King Arthur: Director's Cut Review

How odd that in our cynical, graceless age, the romantic myth of King Arthur should still exercise such a hold on our collective imagination; or perhaps it’s the very lack of deeper meaning in our media-saturated lives that causes us to grasp vainly for significance in old legends and ancient historical heroes – ‘King Arthur’, ‘Troy’, ‘Gladiator’, ‘Braveheart’ et al. Certainly ‘King Arthur’ starts off with a more interesting premise than the one we’re familiar with. David Franzoni (writer of ‘Gladiator’) has based his screenplay on a historical theory that Arthur was actually Artorius, a Roman Centurion who led a group of Sarmatian warriors stationed along Hadrian’s Wall (the notice preceding the film stating that '...historians agree' on this concept is utterly fallacious, however; historians definitely don't agree on it, or much else).

From this intriguing concept, unfortunately, director Antoine Fuqua has fashioned an ungainly beast that takes itself far too seriously. I refer you to Kevin O’Reilly’s fine theatrical review for a thorough look at the film’s plot and characters. I have nothing whatsoever to add, except to say, and you must understand that spoilers follow, how much better it would have been to show the band of knights as young 'uns, a la 'Once Upon a Time in America', displaying their youthful characteristics and giving the audience an opportunity to get to know them before killing most of them off in predictable fashion throughout the movie and, so, inevitably spoilers endeth.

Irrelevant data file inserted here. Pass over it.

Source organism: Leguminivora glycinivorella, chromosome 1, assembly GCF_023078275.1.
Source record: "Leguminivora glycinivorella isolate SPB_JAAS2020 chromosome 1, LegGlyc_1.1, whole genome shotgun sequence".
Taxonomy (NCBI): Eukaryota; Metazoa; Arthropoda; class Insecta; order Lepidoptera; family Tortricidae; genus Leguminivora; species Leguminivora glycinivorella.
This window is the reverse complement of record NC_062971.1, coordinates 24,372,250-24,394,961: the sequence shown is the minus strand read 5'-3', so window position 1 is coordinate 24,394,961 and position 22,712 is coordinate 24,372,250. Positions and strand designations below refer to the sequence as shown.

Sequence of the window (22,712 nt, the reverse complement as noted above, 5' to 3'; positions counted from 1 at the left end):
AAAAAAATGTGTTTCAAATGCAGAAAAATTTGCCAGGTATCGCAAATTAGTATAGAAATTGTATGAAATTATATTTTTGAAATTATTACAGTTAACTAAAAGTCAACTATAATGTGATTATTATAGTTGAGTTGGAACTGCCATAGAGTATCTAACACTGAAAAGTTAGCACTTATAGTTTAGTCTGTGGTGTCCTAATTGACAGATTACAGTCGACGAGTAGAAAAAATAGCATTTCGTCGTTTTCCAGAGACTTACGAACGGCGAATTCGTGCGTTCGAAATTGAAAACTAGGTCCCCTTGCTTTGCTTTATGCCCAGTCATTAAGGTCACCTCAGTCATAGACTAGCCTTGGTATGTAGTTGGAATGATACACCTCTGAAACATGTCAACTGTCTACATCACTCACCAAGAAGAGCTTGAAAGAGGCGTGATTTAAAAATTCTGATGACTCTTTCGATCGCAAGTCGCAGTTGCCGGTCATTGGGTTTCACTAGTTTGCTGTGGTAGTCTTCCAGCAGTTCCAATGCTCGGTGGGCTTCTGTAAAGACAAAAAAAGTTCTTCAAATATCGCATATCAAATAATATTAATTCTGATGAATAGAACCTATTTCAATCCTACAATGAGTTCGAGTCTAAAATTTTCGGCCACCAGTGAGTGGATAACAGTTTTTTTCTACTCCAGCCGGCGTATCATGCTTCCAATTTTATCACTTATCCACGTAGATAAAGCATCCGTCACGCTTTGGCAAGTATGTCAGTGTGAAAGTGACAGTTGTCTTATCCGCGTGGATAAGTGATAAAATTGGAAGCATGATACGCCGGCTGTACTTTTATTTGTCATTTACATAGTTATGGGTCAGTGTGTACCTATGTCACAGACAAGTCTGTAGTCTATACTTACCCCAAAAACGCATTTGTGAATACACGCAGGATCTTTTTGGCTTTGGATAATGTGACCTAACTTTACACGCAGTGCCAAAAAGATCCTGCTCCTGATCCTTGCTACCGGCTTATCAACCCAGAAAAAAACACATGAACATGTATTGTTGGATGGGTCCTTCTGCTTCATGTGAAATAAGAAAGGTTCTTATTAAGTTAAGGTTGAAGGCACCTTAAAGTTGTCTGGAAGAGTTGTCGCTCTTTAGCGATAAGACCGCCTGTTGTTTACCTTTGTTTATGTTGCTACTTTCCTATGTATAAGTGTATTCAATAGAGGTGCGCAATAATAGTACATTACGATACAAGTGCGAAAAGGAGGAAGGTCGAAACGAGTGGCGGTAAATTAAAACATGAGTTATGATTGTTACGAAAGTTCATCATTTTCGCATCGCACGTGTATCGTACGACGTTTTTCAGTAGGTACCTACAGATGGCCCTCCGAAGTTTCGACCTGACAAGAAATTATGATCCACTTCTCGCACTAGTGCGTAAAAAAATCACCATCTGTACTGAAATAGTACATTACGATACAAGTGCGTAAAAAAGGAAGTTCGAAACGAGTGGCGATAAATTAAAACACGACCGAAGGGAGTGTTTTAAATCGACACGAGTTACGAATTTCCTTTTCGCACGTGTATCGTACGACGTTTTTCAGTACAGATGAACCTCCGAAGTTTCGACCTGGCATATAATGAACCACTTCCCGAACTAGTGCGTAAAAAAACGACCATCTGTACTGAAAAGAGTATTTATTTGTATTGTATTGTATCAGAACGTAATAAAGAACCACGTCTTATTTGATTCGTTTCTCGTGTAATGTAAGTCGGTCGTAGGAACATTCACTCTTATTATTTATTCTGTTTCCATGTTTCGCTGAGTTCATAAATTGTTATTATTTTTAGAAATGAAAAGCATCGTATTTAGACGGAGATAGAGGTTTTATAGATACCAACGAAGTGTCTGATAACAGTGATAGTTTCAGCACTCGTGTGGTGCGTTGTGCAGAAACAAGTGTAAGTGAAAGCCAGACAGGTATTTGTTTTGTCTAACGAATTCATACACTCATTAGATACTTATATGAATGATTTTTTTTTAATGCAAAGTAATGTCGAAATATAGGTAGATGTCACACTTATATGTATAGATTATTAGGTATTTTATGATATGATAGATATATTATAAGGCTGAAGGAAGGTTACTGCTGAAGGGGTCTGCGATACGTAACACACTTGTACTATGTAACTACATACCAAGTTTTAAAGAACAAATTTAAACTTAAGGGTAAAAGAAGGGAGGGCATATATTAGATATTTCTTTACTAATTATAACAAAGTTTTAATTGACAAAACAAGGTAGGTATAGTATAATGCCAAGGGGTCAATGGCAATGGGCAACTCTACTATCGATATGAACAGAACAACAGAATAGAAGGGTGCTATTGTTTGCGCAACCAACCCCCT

As it is, Ray Winstone's Bors brings the most heart to the proceedings, while Mads Mikkelsen – a brilliant actor (see ‘Open Hearts’) having his blockbuster debut here – as Tristan sweeps the coolness award from under Ionn Gruffud's nose. Keira Knightley does well in her role as a Girl Power Guinevere but struggles with a bad case of ‘accent mismatch’; her cut glass tones are so at odds with her alleged status as a 'woad' barbarian that one can barely keep a straight face every time she speaks – she sounds as if she’d be better placed pouring tea in Northanger Abbey. Mind you, accents are a curious commodity in this very Hollywood version of the Arthurian legend; Danish actor Mikkelsen sounds vaguely Baltic, Welsh actor Ioan Gruffudd sounds like captain of a public school rugby team, Melbourne-born actor Joel Edgerton sounds like a feral Aussie and Hackney native Winstone sounds as if he’s from… Hackney. The always excellent Stellan Skarsgård as Cerdic doesn’t have much to do except turn up every 20 minutes and say "Kill them all," or "Burn everything," as the occasion demands. Add a terribly wooden performance from Owen – sounding like a pissed-off used car salesman – and the atrocious 'Bruckheimer ADD Editing', designed to keep the attention of a hyperactive, sugar-blooded 10 year old from Ohio, which severs whatever emotional attachment one may have developed with the characters and their predicament, and it’s little wonder that I found myself indifferent to the conclusion of ‘King Arthur’, finding it to be an ultimately unsympathetic and overbearing film that never really thrills or inspires.